The Civil Human Rights Front said on Tuesday that it will not comply with police demands that it hand over information on its finances and activities, as the force probes whether the pro-democracy group should be outlawed.
Police had accused the front of violating the Societies Ordinance, and had given it until Wednesday to respond to its questions on why the group was not registered under the ordinance and the public gatherings it has organised since 2006.
The front, which organises the annual July 1 protest and held a number of mass rallies in the earliest days of the anti-extradition movement in 2019, denies the police accusation that it is an illegal society.
"The front is surprised to be accused of violating the [Societies] Ordinance. If the front was an illegal society, why would the police and many government departments co-operate with an illegal society all along?" wrote its convenor Figo Chan, in a response that was also made public.
Chan noted that during legal proceedings, police had described the group as "a very good brand" that had cooperated with the force over public processions.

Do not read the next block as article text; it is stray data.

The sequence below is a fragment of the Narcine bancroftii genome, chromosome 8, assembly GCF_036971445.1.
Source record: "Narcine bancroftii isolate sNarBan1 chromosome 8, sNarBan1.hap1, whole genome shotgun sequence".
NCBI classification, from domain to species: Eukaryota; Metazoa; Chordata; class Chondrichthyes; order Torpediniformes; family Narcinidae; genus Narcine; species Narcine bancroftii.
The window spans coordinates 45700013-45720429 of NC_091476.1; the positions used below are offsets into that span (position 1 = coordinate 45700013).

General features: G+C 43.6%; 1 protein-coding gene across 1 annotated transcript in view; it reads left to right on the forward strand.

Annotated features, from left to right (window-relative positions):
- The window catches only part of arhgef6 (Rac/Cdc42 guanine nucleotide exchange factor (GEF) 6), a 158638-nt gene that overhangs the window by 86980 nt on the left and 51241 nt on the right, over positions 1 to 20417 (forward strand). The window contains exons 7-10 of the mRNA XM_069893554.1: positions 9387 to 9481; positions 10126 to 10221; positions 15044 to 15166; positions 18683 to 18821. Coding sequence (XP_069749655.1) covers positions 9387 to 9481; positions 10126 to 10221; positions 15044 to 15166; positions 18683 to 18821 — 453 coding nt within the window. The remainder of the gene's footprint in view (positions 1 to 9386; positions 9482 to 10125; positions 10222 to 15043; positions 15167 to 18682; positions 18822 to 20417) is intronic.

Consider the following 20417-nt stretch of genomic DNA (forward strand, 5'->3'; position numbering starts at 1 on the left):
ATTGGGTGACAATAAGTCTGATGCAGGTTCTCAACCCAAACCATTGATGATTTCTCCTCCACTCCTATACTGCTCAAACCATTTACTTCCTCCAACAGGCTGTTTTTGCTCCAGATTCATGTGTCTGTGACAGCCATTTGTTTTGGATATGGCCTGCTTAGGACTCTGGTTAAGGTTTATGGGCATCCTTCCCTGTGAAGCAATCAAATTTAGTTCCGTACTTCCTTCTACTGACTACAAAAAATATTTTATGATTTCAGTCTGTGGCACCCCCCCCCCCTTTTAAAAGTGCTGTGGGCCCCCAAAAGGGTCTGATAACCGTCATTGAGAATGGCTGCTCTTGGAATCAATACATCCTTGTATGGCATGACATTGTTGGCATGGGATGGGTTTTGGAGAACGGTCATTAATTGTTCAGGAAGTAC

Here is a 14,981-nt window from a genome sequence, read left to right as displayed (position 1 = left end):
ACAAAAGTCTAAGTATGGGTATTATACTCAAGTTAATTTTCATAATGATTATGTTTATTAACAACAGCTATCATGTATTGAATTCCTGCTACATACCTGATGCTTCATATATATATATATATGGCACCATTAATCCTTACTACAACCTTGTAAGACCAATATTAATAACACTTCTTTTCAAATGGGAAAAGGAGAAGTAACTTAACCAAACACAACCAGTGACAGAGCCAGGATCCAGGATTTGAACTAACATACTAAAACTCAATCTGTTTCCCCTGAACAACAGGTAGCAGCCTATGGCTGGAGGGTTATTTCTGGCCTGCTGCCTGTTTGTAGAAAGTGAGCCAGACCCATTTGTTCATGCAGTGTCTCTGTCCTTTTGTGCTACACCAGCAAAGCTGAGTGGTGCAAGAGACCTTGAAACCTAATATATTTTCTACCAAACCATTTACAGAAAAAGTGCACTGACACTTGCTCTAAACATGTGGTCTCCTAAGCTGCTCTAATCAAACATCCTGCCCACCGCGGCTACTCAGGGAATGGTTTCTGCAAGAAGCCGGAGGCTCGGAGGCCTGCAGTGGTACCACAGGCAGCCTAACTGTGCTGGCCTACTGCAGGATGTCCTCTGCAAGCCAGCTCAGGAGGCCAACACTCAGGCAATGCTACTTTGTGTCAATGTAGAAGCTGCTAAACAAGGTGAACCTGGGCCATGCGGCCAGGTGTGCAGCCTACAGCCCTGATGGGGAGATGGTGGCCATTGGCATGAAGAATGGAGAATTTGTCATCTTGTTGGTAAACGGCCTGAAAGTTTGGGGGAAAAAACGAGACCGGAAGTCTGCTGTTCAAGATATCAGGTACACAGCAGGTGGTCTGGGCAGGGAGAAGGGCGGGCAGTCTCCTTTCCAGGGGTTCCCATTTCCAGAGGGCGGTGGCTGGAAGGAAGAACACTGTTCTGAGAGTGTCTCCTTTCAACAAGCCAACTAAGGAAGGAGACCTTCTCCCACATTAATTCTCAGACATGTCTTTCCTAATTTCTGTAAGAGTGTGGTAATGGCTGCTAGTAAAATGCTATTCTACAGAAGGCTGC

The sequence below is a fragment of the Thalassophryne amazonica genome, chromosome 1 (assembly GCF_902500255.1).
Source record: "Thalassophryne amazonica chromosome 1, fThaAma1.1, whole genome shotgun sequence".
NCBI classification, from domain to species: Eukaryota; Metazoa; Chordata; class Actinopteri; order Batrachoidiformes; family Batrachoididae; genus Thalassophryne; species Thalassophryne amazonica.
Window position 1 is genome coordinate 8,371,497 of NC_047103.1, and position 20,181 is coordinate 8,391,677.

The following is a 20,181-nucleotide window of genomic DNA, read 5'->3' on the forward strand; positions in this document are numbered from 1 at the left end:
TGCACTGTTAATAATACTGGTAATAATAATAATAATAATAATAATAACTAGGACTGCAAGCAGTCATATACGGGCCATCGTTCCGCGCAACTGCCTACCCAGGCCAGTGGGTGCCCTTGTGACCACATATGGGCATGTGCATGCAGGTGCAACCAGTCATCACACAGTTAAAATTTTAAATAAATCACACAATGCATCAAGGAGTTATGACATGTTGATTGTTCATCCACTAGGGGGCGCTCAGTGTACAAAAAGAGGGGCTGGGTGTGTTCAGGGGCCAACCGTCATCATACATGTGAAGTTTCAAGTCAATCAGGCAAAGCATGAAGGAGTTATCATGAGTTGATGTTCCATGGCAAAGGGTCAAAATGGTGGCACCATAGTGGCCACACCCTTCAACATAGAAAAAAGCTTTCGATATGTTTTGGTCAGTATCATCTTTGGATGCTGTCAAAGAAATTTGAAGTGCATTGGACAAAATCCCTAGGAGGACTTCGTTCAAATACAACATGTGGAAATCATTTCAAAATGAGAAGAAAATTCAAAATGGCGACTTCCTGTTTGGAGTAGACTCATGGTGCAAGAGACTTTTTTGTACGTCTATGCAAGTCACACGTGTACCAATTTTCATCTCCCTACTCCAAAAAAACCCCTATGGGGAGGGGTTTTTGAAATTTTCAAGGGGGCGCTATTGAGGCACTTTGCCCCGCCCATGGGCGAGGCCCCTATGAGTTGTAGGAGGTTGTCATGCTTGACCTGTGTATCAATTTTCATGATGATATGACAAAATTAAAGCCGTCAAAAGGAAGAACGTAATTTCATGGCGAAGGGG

He also pointed out that former Chief Executive CY Leung had called those at the front his "friends" when he spoke to the media in 2013.
Chan called on authorities to uphold the Basic Law together, and defend basic human rights, democracy, and freedom.
"I was just a primary school pupil in 2006… No group would keep information for 15 years anyway – and even if we had, we wouldn't submit it," Chan said to the press.
He added his group's bottom line is to defend the freedom of association as stipulated in the mini-constitution.
Last week, the force also demanded answers as to why the group had issued a joint statement to the United Nations last December with more than 20 other groups demanding that the mainland and Hong Kong governments respect human rights.
The front did not respond to the question.